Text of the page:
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An interdisciplinary project with scientists and clinicians from across the Medical Sciences Division used bipolar patient-derived fibroblasts to gain a deeper understanding into patient circadian rhythms, and how these rhythmic changes could predict lithium sensitivity in bipolar disorder.

Department of Pharmacology's Vasudevan Laboratory, in an interdisciplinary project with scientists and clinicians from across Department of Psychiatry, Nuffield Department of Clinical Neurosciences, Sir William Dunn School of Pathology, MRC Weatherall Institute of Molecular Medicine (Radcliffe Department of Medicine), and the Oxford StemBANCC have used bipolar patient-derived fibroblasts to gain a deeper understanding into patient circadian rhythms, and how these rhythmic changes could predict lithium sensitivity in bipolar disorder.

Bipolar disorder is a chronic neuropsychiatric condition associated with mood instability, where patients present significant sleep and circadian rhythm abnormalities. Currently, the pathophysiology of bipolar disorder remains elusive, but treatment with lithium continues as the benchmark pharmacotherapy, functioning as a potent mood stabilizer in most, but not all patients. Lithium is a well-documented circadian modulator. Based on this, we sought to investigate whether lithium differentially impacts circadian rhythms in bipolar patient cell lines and crucially if lithium’s effect on the clock is fundamental to its mood-stabilizing effects.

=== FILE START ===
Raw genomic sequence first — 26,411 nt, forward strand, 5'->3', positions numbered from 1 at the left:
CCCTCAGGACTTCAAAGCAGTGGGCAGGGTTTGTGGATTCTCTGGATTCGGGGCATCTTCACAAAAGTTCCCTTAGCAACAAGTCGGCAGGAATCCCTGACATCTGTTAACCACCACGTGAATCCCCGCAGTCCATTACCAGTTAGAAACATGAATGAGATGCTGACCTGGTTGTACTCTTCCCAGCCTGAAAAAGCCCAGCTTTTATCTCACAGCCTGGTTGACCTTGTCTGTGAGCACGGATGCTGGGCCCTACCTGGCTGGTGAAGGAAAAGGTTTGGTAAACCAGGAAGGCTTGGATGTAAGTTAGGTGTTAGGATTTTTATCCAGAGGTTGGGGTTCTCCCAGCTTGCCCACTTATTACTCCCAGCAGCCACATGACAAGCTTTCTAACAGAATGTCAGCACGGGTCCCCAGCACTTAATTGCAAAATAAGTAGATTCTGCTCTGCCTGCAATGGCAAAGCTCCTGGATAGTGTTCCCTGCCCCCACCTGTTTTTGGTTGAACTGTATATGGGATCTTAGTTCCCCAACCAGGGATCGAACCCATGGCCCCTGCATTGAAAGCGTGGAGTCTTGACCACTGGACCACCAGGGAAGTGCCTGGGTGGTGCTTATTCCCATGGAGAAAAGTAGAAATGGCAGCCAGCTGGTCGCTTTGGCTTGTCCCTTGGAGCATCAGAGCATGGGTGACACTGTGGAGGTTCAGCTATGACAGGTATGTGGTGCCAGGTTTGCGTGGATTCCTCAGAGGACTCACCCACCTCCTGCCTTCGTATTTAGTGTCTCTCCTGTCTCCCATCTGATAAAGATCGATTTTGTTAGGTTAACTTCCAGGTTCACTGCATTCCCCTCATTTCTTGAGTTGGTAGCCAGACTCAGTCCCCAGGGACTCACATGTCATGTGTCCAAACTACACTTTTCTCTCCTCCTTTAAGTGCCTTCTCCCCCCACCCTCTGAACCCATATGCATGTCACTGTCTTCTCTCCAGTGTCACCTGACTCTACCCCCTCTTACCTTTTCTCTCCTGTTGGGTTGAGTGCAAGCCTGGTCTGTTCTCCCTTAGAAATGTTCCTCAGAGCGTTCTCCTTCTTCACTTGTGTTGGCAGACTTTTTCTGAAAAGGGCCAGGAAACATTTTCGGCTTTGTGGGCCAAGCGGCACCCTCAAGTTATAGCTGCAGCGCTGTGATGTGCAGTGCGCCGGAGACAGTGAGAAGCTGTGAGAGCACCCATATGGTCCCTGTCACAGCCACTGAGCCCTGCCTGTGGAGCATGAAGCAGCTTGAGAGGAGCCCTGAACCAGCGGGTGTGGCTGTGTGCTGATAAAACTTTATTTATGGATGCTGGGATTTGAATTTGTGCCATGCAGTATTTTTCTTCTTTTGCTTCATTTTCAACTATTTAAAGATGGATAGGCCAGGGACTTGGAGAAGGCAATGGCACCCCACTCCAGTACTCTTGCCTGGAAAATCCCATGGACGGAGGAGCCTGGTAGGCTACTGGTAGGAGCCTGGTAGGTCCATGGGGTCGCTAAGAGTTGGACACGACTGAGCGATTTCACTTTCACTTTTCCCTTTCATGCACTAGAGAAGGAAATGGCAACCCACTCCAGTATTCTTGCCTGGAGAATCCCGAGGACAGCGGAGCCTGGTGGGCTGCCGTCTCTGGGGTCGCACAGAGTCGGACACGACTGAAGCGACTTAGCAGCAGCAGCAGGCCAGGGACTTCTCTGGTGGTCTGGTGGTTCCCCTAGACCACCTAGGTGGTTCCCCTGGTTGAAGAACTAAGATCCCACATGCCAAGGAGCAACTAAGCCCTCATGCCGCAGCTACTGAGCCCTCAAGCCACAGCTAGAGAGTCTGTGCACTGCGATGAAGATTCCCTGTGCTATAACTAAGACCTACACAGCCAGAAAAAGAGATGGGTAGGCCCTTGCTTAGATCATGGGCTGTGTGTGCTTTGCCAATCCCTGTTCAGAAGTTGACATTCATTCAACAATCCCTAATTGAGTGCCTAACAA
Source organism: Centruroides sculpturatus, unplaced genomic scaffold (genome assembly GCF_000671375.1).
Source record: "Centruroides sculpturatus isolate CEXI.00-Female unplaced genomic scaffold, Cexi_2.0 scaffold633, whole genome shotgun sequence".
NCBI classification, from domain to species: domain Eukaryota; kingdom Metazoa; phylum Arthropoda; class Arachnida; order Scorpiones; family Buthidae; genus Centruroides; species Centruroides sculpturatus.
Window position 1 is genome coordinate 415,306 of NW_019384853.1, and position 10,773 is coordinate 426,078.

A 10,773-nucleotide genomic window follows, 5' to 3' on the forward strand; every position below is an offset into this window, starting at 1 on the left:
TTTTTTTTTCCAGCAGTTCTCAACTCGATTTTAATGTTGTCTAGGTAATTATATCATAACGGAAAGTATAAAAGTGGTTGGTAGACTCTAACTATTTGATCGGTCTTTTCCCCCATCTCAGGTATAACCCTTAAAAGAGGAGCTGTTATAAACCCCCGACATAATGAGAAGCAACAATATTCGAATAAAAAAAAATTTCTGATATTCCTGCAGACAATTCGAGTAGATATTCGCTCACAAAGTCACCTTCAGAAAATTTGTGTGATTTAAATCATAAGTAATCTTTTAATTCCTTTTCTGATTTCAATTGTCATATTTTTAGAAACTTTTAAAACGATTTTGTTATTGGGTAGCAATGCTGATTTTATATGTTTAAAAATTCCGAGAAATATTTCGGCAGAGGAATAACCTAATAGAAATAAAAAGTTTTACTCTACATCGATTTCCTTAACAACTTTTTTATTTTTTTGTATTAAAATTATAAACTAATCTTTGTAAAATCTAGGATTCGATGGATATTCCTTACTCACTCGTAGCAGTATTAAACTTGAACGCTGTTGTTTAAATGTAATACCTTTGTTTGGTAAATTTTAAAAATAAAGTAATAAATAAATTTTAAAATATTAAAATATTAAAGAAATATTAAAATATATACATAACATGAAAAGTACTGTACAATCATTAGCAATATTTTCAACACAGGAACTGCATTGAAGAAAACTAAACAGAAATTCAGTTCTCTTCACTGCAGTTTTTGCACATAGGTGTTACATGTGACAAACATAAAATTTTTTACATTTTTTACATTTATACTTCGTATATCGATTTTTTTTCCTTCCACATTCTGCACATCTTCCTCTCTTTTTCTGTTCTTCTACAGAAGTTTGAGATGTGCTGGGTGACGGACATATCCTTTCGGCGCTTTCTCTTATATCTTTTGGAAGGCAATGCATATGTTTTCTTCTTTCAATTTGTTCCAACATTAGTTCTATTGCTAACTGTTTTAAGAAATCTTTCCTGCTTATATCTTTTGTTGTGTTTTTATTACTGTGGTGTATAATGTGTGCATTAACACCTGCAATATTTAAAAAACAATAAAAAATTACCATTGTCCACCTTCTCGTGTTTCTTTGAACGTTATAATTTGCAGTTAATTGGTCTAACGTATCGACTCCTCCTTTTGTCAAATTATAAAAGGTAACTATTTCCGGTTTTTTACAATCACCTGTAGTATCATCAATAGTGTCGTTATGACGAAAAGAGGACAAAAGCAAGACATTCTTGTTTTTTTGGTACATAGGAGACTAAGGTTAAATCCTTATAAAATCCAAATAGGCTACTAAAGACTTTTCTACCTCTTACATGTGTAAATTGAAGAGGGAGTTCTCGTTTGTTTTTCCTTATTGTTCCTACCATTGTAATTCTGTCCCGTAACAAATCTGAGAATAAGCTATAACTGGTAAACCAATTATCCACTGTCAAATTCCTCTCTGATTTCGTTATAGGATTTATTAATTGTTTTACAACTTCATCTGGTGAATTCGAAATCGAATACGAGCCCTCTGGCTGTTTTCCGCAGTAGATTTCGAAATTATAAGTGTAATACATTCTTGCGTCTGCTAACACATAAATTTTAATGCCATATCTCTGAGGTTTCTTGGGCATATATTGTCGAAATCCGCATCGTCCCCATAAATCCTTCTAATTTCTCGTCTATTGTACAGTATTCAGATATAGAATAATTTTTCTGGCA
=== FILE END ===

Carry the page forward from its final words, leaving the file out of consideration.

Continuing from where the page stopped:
Read the full story on the Department of Pharmacology website

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